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A man carries the Confederate flag outside the Senate Chamber on Wednesday. Photo: Saul Loeb/AFP via Getty Images

The Rev. Rob Lee, a descendant of Confederate Gen. Robert E. Lee, says the presence of the Confederate flag inside the U.S. Capitol this week was an "attack on democracy."

Why it matters: Historians say the flag — a symbol of white supremacy and racial segregation — never entered the Capitol with such fanfare during the Civil War. It was seen many times Wednesday in possession of white rioters who waved it without interference from police.

What he's saying: "A flag of treasonous and seditious movement entered our Capitol, and that was an attack on our democracy," Lee, a pastor at Unifour Church in Newton, North Carolina, told Axios.

  • While the searing image may embolden racists, it could also invigorate activists in their efforts to remove Confederate symbols from military bases and public buildings and spaces, said Lee, who speaks out against racism.

Flashback: “When people proudly had their Confederate flags, they’re not talking about racism. They love their flag. It represents the South. They like the South,” President Trump said in July.

  • He also criticized NASCAR’s ban of the Confederate flag from its events, and he attacked the plans to remove the names of Confederate generals from military bases.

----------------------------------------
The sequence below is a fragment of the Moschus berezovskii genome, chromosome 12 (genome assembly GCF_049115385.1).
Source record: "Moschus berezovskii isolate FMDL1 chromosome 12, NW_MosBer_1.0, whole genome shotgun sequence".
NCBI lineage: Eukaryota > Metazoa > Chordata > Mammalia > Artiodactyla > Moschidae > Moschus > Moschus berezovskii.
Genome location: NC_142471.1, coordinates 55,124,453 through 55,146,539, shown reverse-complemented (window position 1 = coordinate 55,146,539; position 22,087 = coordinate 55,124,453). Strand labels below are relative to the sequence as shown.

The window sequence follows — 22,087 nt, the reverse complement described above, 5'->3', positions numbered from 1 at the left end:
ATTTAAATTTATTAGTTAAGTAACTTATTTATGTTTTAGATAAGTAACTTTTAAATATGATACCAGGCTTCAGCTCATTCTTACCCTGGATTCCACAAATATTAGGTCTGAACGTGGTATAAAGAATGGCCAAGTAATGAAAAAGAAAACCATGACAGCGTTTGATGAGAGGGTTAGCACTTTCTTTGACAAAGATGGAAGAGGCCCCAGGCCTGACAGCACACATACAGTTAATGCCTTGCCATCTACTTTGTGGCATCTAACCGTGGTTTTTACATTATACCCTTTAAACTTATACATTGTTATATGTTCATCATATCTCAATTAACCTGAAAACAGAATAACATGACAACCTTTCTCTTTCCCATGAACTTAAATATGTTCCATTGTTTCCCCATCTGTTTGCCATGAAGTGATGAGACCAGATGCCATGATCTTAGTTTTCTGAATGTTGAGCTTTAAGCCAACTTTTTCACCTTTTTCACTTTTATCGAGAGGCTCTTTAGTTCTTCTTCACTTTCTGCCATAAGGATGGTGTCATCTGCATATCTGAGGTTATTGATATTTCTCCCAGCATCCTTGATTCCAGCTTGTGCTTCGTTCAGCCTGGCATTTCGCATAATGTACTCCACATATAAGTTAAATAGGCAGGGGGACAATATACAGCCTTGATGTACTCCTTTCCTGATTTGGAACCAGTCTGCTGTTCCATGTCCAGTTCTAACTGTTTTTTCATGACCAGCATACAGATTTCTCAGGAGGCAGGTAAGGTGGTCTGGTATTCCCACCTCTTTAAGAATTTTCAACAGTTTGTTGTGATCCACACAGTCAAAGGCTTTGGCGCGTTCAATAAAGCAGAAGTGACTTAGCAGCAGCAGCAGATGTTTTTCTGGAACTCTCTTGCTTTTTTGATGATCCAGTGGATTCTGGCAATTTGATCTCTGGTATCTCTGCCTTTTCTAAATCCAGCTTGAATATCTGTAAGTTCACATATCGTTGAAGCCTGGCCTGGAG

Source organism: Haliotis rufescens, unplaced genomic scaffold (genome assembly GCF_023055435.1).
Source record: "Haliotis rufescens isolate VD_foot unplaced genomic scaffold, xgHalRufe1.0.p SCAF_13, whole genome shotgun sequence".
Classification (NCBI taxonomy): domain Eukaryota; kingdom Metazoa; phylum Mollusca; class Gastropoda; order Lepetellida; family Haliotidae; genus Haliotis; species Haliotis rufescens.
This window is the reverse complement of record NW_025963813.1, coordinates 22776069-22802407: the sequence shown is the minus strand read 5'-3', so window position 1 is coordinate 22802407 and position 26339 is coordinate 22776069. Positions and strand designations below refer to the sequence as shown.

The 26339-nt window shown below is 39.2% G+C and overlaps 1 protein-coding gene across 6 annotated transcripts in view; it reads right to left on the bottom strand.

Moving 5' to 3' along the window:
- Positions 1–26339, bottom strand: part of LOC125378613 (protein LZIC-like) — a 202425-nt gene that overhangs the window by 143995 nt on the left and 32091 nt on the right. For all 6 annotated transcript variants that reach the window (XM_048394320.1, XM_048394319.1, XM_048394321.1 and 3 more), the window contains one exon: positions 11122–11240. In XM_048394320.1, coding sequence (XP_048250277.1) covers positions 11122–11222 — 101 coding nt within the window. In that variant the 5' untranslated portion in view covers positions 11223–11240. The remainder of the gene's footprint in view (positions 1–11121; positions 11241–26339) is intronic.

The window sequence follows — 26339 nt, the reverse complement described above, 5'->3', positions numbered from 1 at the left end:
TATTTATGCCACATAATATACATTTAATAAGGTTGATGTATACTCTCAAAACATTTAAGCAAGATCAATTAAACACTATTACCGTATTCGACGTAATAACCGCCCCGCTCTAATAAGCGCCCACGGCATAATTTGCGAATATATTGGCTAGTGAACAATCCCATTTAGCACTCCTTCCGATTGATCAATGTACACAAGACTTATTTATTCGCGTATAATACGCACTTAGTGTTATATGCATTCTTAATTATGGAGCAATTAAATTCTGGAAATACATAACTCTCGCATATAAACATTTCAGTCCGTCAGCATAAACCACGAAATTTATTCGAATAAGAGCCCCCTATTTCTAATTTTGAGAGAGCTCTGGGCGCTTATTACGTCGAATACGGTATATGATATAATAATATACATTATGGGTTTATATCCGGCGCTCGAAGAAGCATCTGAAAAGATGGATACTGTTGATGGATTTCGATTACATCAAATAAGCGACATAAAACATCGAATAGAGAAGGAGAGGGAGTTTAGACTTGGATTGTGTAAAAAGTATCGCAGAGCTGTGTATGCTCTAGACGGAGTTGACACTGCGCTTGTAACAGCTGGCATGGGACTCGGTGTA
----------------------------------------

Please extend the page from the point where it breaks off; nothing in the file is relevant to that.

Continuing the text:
The big picture: The Confederate flag-waving and the looting of the Capitol occurred in a building built by enslaved African Americans, according to Jesse Holland, a Black journalist who wrote a book about hidden African American history in the nation's capital.

  • Holland said the use of the flag at the Capitol and the riot was a reaction to the growing political power of African Americans and other people of color in the U.S.
  • Now the Confederate flag "has been used as a symbol of insurrection for the second time in the last 200 years," Holland said. "It shook my very core."

Go deeper

After impeachment, Trump says he "unequivocally" condemns U.S. Capitol violence

Photo: MANDEL NGAN via Getty

President Trump condemned political violence in a video Wednesday evening exactly one week after a pro-Trump mob breached the Capitol in a deadly siege, and hours after the House voted to impeach him for a second time.

Why it matters: The video, posted to the White House's official Twitter account, came as the president faces an impeachment trial in the Senate after 10 Republicans voted with House Democrats for impeachment.

Civil rights leaders plan a day of voting rights marches

Martin Luther King III and Rev. Al Sharpton. Photo: Cheriss May/Getty Images

Civil rights leaders from Washington to Phoenix are planning marches on Aug. 28 to push Congress to pass new protections around voting rights.

Why it matters: A landmark voting rights proposal remains stalled in the U.S. Senate, as Sens. Joe Manchin (D-W.Va.), Kyrsten Sinema (D-Ariz.) and other moderates block efforts at filibuster reforms to advance a bill held up by Republicans.

Latinos twice as likely as white people to die from gunfire

Expand chart
Data: Violence Policy Center; Chart: Will Chase/Axios

Nearly 3,000 Latinos each year have died from gunfire in the United States over the last two decades, making them twice as likely to be shot to death than white non-Hispanics, according to a study from the Violence Policy Center.

By the numbers: Almost 70,000 Latinos were killed with firearms between 1999 and 2019, 66% of them in homicides, according to the center’s data analysis.

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